Our horizontal or humanistic perspective causes us to see only the physical reality, and we miss the reality of the unseen.
We miss the things all about us that should lead us to praise God.
For example, I read of three men who stood gazing at Niagara Falls.
One was a mechanical engineer, and he said, "What a waste of power.
I could turn the wheels of industry with all that wasted power."
The second man was an artist, and he was positive.
He saw great beauty and he longed to reproduce it on canvas.
The third man was a man with perpendicular perspective, and he said, "What a great God is ours!"
All three could have been Christians with equal commitment to Christ, but the first two were weaker in their prayer skills because they did not see in power and beauty a reason to praise God first of all.
Start practicing your perpendicular perspective.
Set a goal of seeing reasons to praise God for seven things in your daily life.
If you only get two, that is better than missing them all.
This will help you see prayer as more enjoyable, and not just as a duty that you have to do.
This kind of prayer is also a form of witnessing.
When you see God's hand in life, and you thank Him and praise Him, you display a spirit that is seen by those around you, and this is a witness.
Jesus used prayer this way at the tomb of Lazarus.
John 11:41-42 reveals Jesus again in a spontaneous prayer: "Then Jesus looked up and said, Father, I thank you that you have heard me.
I know you always hear me, but I said this for the benefit of the people standing here, that they may believe that you sent me."
Here is Jesus using prayer as a tool for witnessing.
Prayer is offered to God, but you limit prayers value if you think it is only for God.
Prayer is for people to hear also.
Jesus prayed so people could hear Him thanking God, for He wanted His relationship to God to be known so that people could see and believe He was from God.
Public prayer is for men to hear.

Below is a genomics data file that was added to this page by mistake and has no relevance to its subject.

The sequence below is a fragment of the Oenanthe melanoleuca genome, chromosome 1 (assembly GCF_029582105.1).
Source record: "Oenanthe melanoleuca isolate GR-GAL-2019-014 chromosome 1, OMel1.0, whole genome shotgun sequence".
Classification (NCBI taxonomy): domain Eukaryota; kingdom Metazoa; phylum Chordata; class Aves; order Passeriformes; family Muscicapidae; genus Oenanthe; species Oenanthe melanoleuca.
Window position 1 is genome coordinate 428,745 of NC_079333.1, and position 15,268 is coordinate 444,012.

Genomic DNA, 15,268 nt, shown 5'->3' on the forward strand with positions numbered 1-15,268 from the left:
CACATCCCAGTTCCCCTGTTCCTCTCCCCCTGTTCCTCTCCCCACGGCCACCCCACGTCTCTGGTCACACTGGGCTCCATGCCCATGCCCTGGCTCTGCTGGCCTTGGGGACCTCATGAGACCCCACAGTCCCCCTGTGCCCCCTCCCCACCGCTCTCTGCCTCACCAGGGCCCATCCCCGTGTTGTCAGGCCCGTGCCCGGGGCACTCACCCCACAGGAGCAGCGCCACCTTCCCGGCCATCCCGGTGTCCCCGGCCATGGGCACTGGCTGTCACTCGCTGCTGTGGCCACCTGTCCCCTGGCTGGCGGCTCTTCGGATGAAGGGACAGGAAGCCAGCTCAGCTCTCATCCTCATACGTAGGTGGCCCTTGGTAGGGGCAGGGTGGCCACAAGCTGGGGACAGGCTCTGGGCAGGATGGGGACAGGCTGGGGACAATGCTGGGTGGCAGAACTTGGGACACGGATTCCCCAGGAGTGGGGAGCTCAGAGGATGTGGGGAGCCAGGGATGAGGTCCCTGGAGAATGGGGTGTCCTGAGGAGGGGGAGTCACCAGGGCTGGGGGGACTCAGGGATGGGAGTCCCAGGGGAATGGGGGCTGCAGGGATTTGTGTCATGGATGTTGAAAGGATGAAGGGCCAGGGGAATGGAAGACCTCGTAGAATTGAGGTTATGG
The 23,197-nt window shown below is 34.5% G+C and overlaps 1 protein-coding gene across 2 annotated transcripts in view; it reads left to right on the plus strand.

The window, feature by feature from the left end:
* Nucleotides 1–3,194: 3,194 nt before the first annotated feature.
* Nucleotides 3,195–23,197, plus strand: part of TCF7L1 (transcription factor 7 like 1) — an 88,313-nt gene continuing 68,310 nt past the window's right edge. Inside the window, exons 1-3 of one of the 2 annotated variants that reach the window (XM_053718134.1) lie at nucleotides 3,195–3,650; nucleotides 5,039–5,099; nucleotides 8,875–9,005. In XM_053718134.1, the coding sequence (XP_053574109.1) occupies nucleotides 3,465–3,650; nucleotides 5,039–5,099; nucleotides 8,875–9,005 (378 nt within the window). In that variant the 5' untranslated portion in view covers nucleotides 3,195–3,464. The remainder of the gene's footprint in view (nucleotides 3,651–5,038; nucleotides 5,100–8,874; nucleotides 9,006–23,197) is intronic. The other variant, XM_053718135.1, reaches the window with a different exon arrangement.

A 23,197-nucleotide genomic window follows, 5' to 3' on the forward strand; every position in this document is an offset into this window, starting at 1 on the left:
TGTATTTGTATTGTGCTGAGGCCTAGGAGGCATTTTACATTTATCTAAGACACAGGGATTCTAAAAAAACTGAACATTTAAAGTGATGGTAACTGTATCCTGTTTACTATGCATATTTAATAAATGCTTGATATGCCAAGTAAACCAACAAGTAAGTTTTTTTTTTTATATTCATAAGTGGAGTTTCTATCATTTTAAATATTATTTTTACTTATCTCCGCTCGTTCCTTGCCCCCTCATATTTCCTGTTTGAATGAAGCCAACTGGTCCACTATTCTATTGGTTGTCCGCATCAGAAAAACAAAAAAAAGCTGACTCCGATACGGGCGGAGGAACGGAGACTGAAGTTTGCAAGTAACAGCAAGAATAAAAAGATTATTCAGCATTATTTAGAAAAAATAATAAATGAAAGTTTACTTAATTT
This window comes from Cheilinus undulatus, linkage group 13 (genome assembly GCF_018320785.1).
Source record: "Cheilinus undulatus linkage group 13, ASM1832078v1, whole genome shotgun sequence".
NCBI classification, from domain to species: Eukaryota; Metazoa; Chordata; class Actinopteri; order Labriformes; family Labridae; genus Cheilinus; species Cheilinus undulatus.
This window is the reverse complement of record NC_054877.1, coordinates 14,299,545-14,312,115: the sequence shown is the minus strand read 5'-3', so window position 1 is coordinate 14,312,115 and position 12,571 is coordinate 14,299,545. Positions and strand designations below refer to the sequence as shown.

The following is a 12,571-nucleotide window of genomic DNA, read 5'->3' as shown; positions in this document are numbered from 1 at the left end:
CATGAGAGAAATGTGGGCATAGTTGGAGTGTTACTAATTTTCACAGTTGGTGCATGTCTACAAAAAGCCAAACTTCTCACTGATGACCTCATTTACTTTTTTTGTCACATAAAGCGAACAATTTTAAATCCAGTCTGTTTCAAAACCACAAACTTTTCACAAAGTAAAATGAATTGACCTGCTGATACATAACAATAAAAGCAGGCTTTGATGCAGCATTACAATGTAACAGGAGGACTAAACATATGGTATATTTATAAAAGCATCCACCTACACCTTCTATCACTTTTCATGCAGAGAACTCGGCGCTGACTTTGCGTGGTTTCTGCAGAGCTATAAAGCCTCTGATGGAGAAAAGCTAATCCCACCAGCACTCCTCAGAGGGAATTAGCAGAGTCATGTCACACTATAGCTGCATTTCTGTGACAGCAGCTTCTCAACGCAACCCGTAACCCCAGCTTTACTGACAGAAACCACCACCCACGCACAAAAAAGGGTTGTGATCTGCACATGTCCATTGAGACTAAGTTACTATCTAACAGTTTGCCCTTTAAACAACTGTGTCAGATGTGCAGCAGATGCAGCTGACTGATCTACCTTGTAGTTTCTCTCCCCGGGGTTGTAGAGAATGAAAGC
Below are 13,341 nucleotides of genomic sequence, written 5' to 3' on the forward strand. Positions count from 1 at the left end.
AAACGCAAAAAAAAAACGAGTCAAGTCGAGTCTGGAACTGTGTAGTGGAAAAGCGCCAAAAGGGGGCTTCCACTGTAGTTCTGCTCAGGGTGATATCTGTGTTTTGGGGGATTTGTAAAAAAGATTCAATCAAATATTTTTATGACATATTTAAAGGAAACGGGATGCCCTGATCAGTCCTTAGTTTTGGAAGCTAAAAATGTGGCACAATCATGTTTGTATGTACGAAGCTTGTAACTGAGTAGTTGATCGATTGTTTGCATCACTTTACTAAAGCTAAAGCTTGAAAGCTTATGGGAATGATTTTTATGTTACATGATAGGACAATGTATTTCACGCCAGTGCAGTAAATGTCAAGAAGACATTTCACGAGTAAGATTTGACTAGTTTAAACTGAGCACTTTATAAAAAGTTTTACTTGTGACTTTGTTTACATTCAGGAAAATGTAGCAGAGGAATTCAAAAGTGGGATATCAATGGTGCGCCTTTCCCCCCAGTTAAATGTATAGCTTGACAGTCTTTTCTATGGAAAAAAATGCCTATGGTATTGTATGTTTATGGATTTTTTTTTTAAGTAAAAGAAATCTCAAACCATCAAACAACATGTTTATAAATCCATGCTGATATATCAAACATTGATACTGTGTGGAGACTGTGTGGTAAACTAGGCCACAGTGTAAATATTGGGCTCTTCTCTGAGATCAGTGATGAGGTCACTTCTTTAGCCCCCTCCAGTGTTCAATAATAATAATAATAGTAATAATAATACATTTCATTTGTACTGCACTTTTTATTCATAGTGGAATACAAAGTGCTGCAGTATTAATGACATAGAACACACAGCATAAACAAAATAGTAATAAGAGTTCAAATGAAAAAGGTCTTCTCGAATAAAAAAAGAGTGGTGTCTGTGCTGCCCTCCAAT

Public prayer communicates the faith of the one praying to other people who are listening.
It can communicate knowledge, wisdom, joy, and a host of other values.
Most of us do not have many occasions to witness by prayer, and Jesus is not revealed to be doing this often either, but we need to be aware of the potential of prayer to touch men.
When I see people praying in a restaurant before they eat I experience their witness of faith.
Verse 45 shows that the prayer of Jesus was answered.
It says, "Therefore many of the Jews who had come to visit Mary, and had seen what Jesus did, put their faith in Him."
Back up your prayer with a life that impresses people with your faith, and you have the potential of winning them to Christ.
In Jesus we see also that prayer is a tool of self-persuasion.
Counseling is 90% listening to other people.
People talk about their problems and trials and in so doing they get them out of their sub-conscious into their consciousness, and they deal with them.
The counselor may say little, but they go away helped, for they come to some decision about how to deal with what is disturbing them.
Prayer is counseling with God.
All He may do is listen, but as we pour out our needs, frustrations, and desires, we come to see the way we need to respond and deal with them.
Jesus did this in Gethsemane.
26:39 we read, "Going a little further, he fell with his face to the ground and prayed, my Father, if it is possible, may this cup be taken from me.
Yet not as I will but as you will."
Jesus wrestled with God in prayer, and we do not hear God saying a word, but Jesus came to His own conclusion as He prayed: "I will surrender to your will Father whatever it is.
If the cross is the only way, then so be it, thy will be done."
Jesus had counseled with God in prayer and came away committed to the cross.
Prayer is not just asking God for something, or praising Him for something already received.
It is a decision making process where we talk out the options and come to some conclusion to which we make a commitment.
Jesus was single and so He could not talk it over with a mate.
But He needed a second opinion, as we all do in times of stress, when the decision is of enormous consequences.
We all need to talk things through with someone, and this is a good and valid purpose in prayer, as we talk things over with God.
The Psalms are loaded with prayer counseling, where there is honest sharing of emotions that help one come to some wise conclusion.
Jesus needed prayer as a counseling tool, and we all need to learn to use prayer in this way.